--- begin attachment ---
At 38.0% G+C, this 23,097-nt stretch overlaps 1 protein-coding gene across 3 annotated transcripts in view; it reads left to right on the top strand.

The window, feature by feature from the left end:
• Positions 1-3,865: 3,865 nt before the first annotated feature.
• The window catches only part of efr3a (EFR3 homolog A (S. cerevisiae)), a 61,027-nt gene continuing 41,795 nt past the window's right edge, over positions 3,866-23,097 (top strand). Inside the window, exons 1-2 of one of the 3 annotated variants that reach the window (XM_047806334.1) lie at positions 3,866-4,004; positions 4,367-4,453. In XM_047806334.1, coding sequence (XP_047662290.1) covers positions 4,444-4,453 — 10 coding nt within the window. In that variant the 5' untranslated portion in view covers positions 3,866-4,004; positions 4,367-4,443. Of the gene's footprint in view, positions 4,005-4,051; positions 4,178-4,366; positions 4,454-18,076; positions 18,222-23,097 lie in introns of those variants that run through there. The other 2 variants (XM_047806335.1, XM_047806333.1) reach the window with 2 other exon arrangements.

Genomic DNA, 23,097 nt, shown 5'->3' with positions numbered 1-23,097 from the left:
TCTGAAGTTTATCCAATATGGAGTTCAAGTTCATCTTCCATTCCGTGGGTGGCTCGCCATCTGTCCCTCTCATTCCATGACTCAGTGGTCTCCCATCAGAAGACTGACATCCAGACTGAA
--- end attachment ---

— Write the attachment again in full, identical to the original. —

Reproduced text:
At 38.0% G+C, this 23,097-nt stretch overlaps 1 protein-coding gene across 3 annotated transcripts in view; it reads left to right on the top strand.

The window, feature by feature from the left end:
• Positions 1-3,865: 3,865 nt before the first annotated feature.
• The window catches only part of efr3a (EFR3 homolog A (S. cerevisiae)), a 61,027-nt gene continuing 41,795 nt past the window's right edge, over positions 3,866-23,097 (top strand). Inside the window, exons 1-2 of one of the 3 annotated variants that reach the window (XM_047806334.1) lie at positions 3,866-4,004; positions 4,367-4,453. In XM_047806334.1, coding sequence (XP_047662290.1) covers positions 4,444-4,453 — 10 coding nt within the window. In that variant the 5' untranslated portion in view covers positions 3,866-4,004; positions 4,367-4,443. Of the gene's footprint in view, positions 4,005-4,051; positions 4,178-4,366; positions 4,454-18,076; positions 18,222-23,097 lie in introns of those variants that run through there. The other 2 variants (XM_047806335.1, XM_047806333.1) reach the window with 2 other exon arrangements.

Genomic DNA, 23,097 nt, shown 5'->3' with positions numbered 1-23,097 from the left:
TCTGAAGTTTATCCAATATGGAGTTCAAGTTCATCTTCCATTCCGTGGGTGGCTCGCCATCTGTCCCTCTCATTCCATGACTCAGTGGTCTCCCATCAGAAGACTGACATCCAGACTGAA